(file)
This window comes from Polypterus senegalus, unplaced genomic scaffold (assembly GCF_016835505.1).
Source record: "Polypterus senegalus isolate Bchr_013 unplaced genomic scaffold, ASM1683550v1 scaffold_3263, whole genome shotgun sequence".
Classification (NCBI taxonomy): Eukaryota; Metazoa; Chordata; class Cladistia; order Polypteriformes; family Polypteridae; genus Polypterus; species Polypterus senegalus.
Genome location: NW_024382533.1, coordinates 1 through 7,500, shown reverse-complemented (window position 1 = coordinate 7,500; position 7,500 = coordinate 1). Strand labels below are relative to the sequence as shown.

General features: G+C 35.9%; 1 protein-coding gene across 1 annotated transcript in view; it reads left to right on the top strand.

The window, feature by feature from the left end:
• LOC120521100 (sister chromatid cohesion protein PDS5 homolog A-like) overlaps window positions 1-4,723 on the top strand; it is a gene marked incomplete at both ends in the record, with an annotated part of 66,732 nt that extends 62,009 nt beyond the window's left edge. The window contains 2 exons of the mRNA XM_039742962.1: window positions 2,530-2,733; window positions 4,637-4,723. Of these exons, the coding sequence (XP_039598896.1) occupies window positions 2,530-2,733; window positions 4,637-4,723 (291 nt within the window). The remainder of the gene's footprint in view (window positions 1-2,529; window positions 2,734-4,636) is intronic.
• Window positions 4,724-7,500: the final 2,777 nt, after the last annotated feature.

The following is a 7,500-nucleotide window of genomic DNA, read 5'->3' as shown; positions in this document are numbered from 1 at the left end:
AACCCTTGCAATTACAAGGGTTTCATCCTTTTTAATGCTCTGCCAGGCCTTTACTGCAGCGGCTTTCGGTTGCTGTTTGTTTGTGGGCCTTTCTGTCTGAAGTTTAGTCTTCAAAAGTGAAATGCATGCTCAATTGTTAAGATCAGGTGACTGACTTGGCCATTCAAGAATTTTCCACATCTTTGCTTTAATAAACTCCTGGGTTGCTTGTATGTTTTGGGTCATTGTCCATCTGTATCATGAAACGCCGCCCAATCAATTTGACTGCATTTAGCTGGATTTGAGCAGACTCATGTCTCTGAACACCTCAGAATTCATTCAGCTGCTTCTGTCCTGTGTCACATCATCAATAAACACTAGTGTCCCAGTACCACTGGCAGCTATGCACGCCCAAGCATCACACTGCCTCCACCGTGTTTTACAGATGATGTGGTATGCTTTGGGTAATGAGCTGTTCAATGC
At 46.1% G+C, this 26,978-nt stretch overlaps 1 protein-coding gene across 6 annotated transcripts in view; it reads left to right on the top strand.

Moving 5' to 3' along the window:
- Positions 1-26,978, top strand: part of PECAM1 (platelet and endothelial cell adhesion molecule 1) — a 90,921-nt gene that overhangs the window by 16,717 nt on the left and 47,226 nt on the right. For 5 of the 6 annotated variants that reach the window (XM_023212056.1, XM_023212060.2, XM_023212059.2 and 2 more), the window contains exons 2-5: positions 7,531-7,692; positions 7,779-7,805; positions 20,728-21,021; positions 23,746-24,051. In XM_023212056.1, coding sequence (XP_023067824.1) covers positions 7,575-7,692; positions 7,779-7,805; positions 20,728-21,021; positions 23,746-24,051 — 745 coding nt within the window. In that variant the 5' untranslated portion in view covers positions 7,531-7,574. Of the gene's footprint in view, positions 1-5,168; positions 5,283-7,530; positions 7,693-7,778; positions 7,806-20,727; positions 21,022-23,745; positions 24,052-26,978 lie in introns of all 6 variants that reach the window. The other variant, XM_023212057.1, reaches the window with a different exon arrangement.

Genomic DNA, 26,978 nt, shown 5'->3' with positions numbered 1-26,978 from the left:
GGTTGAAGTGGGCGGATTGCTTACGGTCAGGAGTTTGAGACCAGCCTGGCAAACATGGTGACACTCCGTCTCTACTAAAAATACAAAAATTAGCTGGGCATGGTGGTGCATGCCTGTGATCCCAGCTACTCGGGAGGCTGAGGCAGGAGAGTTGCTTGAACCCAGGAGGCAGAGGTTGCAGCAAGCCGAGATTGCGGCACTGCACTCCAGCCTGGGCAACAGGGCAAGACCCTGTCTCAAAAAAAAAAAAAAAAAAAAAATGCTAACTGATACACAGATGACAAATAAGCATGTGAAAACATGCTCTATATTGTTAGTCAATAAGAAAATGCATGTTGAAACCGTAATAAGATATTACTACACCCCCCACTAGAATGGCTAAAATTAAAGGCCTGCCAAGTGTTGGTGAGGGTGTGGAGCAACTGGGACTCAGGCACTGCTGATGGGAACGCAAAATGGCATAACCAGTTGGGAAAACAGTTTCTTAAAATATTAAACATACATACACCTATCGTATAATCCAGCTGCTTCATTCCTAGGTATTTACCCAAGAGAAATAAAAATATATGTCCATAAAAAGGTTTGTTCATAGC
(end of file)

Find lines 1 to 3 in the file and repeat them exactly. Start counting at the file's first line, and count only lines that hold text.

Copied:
This window comes from Polypterus senegalus, unplaced genomic scaffold (assembly GCF_016835505.1).
Source record: "Polypterus senegalus isolate Bchr_013 unplaced genomic scaffold, ASM1683550v1 scaffold_3263, whole genome shotgun sequence".
Classification (NCBI taxonomy): Eukaryota; Metazoa; Chordata; class Cladistia; order Polypteriformes; family Polypteridae; genus Polypterus; species Polypterus senegalus.